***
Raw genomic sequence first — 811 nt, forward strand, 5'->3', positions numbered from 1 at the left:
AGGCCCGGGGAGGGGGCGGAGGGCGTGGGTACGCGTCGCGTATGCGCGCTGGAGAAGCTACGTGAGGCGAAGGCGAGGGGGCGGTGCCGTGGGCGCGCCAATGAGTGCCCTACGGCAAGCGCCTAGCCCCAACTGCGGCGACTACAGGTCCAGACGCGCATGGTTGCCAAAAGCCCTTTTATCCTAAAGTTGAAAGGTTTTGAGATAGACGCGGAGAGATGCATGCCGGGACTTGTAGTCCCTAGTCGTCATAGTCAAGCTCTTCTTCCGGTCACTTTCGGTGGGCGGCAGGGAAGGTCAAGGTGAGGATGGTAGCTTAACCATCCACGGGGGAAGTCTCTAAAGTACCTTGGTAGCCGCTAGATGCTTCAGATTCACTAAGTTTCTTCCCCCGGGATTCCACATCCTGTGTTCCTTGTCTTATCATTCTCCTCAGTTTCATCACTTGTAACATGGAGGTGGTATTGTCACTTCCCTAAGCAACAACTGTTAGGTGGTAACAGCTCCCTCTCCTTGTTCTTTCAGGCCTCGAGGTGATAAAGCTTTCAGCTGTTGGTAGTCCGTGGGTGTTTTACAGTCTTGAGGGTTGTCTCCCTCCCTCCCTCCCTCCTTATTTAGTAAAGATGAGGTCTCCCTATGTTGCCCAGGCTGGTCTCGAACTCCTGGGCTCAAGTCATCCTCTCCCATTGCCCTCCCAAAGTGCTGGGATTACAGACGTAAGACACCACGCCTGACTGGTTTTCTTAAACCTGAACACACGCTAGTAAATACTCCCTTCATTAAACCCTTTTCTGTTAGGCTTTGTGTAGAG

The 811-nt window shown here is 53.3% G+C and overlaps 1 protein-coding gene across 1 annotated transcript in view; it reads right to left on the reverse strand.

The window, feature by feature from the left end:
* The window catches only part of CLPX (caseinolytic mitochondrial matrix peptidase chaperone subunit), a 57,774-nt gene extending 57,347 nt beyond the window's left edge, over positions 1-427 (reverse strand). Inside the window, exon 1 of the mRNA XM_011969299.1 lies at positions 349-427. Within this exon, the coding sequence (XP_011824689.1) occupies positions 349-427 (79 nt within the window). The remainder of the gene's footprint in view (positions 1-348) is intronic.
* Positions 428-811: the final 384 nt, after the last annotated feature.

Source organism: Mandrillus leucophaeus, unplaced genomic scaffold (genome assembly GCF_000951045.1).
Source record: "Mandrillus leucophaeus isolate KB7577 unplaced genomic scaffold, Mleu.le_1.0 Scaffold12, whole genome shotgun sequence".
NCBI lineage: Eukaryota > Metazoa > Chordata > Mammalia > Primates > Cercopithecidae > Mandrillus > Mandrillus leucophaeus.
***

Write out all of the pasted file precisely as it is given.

Raw genomic sequence first — 811 nt, forward strand, 5'->3', positions numbered from 1 at the left:
AGGCCCGGGGAGGGGGCGGAGGGCGTGGGTACGCGTCGCGTATGCGCGCTGGAGAAGCTACGTGAGGCGAAGGCGAGGGGGCGGTGCCGTGGGCGCGCCAATGAGTGCCCTACGGCAAGCGCCTAGCCCCAACTGCGGCGACTACAGGTCCAGACGCGCATGGTTGCCAAAAGCCCTTTTATCCTAAAGTTGAAAGGTTTTGAGATAGACGCGGAGAGATGCATGCCGGGACTTGTAGTCCCTAGTCGTCATAGTCAAGCTCTTCTTCCGGTCACTTTCGGTGGGCGGCAGGGAAGGTCAAGGTGAGGATGGTAGCTTAACCATCCACGGGGGAAGTCTCTAAAGTACCTTGGTAGCCGCTAGATGCTTCAGATTCACTAAGTTTCTTCCCCCGGGATTCCACATCCTGTGTTCCTTGTCTTATCATTCTCCTCAGTTTCATCACTTGTAACATGGAGGTGGTATTGTCACTTCCCTAAGCAACAACTGTTAGGTGGTAACAGCTCCCTCTCCTTGTTCTTTCAGGCCTCGAGGTGATAAAGCTTTCAGCTGTTGGTAGTCCGTGGGTGTTTTACAGTCTTGAGGGTTGTCTCCCTCCCTCCCTCCCTCCTTATTTAGTAAAGATGAGGTCTCCCTATGTTGCCCAGGCTGGTCTCGAACTCCTGGGCTCAAGTCATCCTCTCCCATTGCCCTCCCAAAGTGCTGGGATTACAGACGTAAGACACCACGCCTGACTGGTTTTCTTAAACCTGAACACACGCTAGTAAATACTCCCTTCATTAAACCCTTTTCTGTTAGGCTTTGTGTAGAG

The 811-nt window shown here is 53.3% G+C and overlaps 1 protein-coding gene across 1 annotated transcript in view; it reads right to left on the reverse strand.

The window, feature by feature from the left end:
* The window catches only part of CLPX (caseinolytic mitochondrial matrix peptidase chaperone subunit), a 57,774-nt gene extending 57,347 nt beyond the window's left edge, over positions 1-427 (reverse strand). Inside the window, exon 1 of the mRNA XM_011969299.1 lies at positions 349-427. Within this exon, the coding sequence (XP_011824689.1) occupies positions 349-427 (79 nt within the window). The remainder of the gene's footprint in view (positions 1-348) is intronic.
* Positions 428-811: the final 384 nt, after the last annotated feature.

Source organism: Mandrillus leucophaeus, unplaced genomic scaffold (genome assembly GCF_000951045.1).
Source record: "Mandrillus leucophaeus isolate KB7577 unplaced genomic scaffold, Mleu.le_1.0 Scaffold12, whole genome shotgun sequence".
NCBI lineage: Eukaryota > Metazoa > Chordata > Mammalia > Primates > Cercopithecidae > Mandrillus > Mandrillus leucophaeus.